- The misguided Cecil the lion debate
- State, union extend contract again
- Willow Creek left in the dust by development
- CUB helps residents find best deal
- What the Scott Walker fundraising controversy means for 2016
- Corn prices fade as supplies stay in surplus
- Cubs make history in an unfortunate way
- Pension battle headed for SCOTUS?
- Closed for Progress: downtown’s steady revival
- TRRT Online Edition | July 29-August 4
Guest Column: Rockford schools: Where are the members of the exclusive elite?
By Tim Hughes
Jane Hayes’ Dec. 14 Ethics in Education guest column leaves one wondering if the expanded credit proposal for District 205 shouldn’t include a course for teachers with the course description reading “Paranoia 101.” First, she states, “Education is not a business based on a corporate model.” I assume, then, she would have opposed the National Education Association’s $500,000 alliance with corporate goliath Walt Disney Company to create a new kind of school that the NEA intended to become a national model for innovative instruction. The NEA had no qualms bellying up to the bar of corporate America’s “billionaire boys’ club” as education author Diane Ravitch denounces businesses that dare tread upon teacher union-enforced mediocrity. The NEA was positively giddy in announcing at a National Press Club meeting that Guess Who was setting up camp at Disney World, an announcement that had NEA executives dancing in the streets of the Magic Kingdom.
In her litany of teacher grievances, Hayes cites “insurmountable problems such as overcrowded classrooms.” Even I think the REA has done a good job of effectively limiting class size through contact negotiations, proving that the problem is not insurmountable! Hayes complains about unnamed individuals making “irrational choices” who are “ill equipped” to be teachers themselves, meaning those unfortunate souls who haven’t endured a mountain range of courses that teach you how to hold a piece of chalk in your hand.
Then, there is the dark conspiracy being cultivated by the Rockford Area Chamber of Commerce that Hayes is certain must exist. She suggests teachers were intentionally excluded from the Chamber’s annual State of the Schools luncheon by holding the event during school hours and charging a “hefty” price for admission, making it impossible for other than Rockford’s “elite” to attend the function. Oh, please! The Chamber’s State of the Schools luncheon has been around for a decade or more and has always been held in the first week of December, and until this year, the guest speaker has always been the current superintendent. The event has often been followed by complaints that it is little more than a PR vehicle for District 205. The “hefty” price per ticket is $35, par for the course for similar events, and a corporate table usually runs around $300. Rockford’s elite that attend the event are mostly ordinary members of the Chamber, businessmen and women trying to make a living. They don’t arrive in chauffeured limousines and top hats. I’ve frequently seen REA officials at Chamber events, so are they, also, considered to be Rockford’s “elite”?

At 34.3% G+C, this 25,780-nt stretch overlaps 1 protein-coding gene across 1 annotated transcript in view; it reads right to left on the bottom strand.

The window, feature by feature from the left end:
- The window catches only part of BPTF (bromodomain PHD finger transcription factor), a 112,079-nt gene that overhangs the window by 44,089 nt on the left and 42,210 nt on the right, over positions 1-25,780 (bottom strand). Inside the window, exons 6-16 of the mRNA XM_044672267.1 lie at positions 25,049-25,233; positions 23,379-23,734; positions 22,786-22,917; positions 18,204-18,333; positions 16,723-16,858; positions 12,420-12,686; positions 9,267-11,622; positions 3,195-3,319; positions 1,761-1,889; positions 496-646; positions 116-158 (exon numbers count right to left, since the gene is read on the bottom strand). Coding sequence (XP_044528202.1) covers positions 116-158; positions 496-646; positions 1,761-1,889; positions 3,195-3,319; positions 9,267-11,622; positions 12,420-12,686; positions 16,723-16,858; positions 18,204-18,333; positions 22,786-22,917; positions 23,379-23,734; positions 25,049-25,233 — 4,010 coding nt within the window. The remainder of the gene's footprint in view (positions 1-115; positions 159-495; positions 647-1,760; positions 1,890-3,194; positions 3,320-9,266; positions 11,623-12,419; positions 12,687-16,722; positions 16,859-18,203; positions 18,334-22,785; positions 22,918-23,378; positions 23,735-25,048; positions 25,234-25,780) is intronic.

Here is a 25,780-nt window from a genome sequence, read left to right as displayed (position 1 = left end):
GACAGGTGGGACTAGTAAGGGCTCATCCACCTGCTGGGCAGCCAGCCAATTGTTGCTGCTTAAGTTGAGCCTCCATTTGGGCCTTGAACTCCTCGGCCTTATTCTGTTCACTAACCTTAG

Hayes notes that Keith Country Day School had a corporate table at the event. So what’s stopping the REA from purchasing corporate tables and inviting poor, picked-on teachers to attend the function at union expense? It might help make up for the lousy value teachers are getting on their representational fees vis-a-vis the current contract bargaining talks. There are any number of ways teachers could get Board-paid leave time to attend the luncheon and see for themselves the depths of conspiracy Rockford’s elite are going to in order to close down public schools. But then the REA’s parent organization, the NEA, has in recent years named corporations from FedEx to GEICO and Outback Steakhouse as either directly or indirectly involved in right-wing conspiracies to destroy public education. Pass me a fresh crying towel, if you would, please.
Tim Hughes is a former teacher in Rockford School District 205 who coached debate and taught English at Auburn High School for 20 years. At Auburn, he coached three debate teams to first-place national championships.
From the Dec. 28, 2011-Jan. 3, 2012, issue